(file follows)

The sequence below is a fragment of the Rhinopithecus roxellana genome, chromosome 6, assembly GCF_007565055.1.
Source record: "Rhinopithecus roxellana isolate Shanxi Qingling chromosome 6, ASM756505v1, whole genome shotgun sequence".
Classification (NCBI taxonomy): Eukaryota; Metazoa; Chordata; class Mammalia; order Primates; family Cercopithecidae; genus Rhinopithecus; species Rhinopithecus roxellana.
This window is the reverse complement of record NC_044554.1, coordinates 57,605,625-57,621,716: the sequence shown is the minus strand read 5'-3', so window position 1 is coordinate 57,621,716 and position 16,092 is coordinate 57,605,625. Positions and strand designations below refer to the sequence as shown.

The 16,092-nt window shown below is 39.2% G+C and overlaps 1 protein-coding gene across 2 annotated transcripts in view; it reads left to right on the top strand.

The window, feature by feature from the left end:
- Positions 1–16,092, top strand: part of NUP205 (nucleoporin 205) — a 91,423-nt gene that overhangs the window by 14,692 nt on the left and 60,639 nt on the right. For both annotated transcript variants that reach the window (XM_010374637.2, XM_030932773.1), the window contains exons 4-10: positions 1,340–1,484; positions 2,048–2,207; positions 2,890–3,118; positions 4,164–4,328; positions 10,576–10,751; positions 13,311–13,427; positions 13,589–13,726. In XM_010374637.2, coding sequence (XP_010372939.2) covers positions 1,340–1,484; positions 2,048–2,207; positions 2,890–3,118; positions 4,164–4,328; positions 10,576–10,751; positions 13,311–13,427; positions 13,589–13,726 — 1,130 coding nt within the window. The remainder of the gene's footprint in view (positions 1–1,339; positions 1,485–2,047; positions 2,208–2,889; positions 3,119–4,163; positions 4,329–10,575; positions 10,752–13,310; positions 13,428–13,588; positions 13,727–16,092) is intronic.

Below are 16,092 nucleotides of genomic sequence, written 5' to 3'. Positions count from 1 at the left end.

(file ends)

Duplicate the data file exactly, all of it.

The sequence below is a fragment of the Rhinopithecus roxellana genome, chromosome 6, assembly GCF_007565055.1.
Source record: "Rhinopithecus roxellana isolate Shanxi Qingling chromosome 6, ASM756505v1, whole genome shotgun sequence".
Classification (NCBI taxonomy): Eukaryota; Metazoa; Chordata; class Mammalia; order Primates; family Cercopithecidae; genus Rhinopithecus; species Rhinopithecus roxellana.
This window is the reverse complement of record NC_044554.1, coordinates 57,605,625-57,621,716: the sequence shown is the minus strand read 5'-3', so window position 1 is coordinate 57,621,716 and position 16,092 is coordinate 57,605,625. Positions and strand designations below refer to the sequence as shown.

The 16,092-nt window shown below is 39.2% G+C and overlaps 1 protein-coding gene across 2 annotated transcripts in view; it reads left to right on the top strand.

The window, feature by feature from the left end:
- Positions 1–16,092, top strand: part of NUP205 (nucleoporin 205) — a 91,423-nt gene that overhangs the window by 14,692 nt on the left and 60,639 nt on the right. For both annotated transcript variants that reach the window (XM_010374637.2, XM_030932773.1), the window contains exons 4-10: positions 1,340–1,484; positions 2,048–2,207; positions 2,890–3,118; positions 4,164–4,328; positions 10,576–10,751; positions 13,311–13,427; positions 13,589–13,726. In XM_010374637.2, coding sequence (XP_010372939.2) covers positions 1,340–1,484; positions 2,048–2,207; positions 2,890–3,118; positions 4,164–4,328; positions 10,576–10,751; positions 13,311–13,427; positions 13,589–13,726 — 1,130 coding nt within the window. The remainder of the gene's footprint in view (positions 1–1,339; positions 1,485–2,047; positions 2,208–2,889; positions 3,119–4,163; positions 4,329–10,575; positions 10,752–13,310; positions 13,428–13,588; positions 13,727–16,092) is intronic.

Below are 16,092 nucleotides of genomic sequence, written 5' to 3'. Positions count from 1 at the left end.